AS the general elections approach on December 20, many in the ruling PP party have already recognized that they may not win a clear majority to stay in power.
The latest polls show that Prime Minister Rajoy might need the help of the up-and-coming centre-right force, Ciudadanos, if he intends to govern for a second term.
Ciudadanos (Citizens), which grew from a Catalan conservative citizens movement 10 years ago to a budding political party, has been gaining strength in many regions as PP moderates sway towards its side.
Ciudadanos’ charismatic leader Albert Rivera seems intent on splitting the PP to leave behind the harsh right-wing remnants from the Franco regime, which have guided public policy since Rajoy has been in office.
His strategy could work if he publicly came out and denounced many of the party’s political shortcomings and antiquated thinking. But that may not happen.
Political partnerships are the products of negotiations and silence. The PP has already spread the word that it won’t broker any change of leadership within the party.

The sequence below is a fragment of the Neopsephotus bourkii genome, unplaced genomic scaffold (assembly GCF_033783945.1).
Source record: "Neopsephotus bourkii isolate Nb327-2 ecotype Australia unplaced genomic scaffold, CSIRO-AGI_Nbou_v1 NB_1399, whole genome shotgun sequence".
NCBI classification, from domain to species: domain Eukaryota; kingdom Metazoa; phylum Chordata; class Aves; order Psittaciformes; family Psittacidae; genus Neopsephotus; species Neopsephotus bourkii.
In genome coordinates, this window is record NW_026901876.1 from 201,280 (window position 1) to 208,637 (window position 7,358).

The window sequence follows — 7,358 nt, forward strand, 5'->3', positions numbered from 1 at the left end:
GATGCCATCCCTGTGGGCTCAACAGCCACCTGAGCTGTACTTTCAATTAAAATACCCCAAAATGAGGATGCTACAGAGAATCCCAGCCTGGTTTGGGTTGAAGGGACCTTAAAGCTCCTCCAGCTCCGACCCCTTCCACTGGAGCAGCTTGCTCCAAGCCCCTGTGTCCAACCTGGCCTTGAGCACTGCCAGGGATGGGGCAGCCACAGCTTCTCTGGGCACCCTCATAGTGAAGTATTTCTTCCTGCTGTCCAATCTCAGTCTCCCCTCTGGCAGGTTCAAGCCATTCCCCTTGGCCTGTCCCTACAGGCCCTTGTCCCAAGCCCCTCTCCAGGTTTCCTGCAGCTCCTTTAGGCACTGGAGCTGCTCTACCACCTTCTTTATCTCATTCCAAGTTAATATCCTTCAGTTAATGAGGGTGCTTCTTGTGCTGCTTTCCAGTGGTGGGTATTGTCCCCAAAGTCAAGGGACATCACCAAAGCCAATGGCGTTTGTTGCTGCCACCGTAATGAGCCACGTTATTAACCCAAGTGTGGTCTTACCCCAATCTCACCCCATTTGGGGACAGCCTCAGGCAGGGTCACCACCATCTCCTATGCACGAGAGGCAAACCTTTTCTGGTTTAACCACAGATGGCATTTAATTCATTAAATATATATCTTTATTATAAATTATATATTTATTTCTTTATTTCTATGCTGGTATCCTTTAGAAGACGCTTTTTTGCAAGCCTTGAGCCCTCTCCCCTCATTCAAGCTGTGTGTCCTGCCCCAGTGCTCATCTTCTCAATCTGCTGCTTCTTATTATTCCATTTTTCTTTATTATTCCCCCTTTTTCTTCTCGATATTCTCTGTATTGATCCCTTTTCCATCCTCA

In other words, Rajoy is the only candidate for prime minister and there won’t be any challenges against him.
Rivera may not have the political savvy to become prime minister, but he is coy enough to push the PP into some tough talks if he intends on forming a pact.
The conversations will no doubt center on power-sharing and policy.
One sticking point where Rivera won’t budge however, are the issues of corruption and cronyism – problems that have plagued the PP for decades.
Ciudadanos wants tighter measures to ensure that former officials are brought to justice.
The problem with this demand is that there will a lot of collateral damage within the PP itself.
This, no doubt, is a situation that Rajoy does not want to find himself dealing with.
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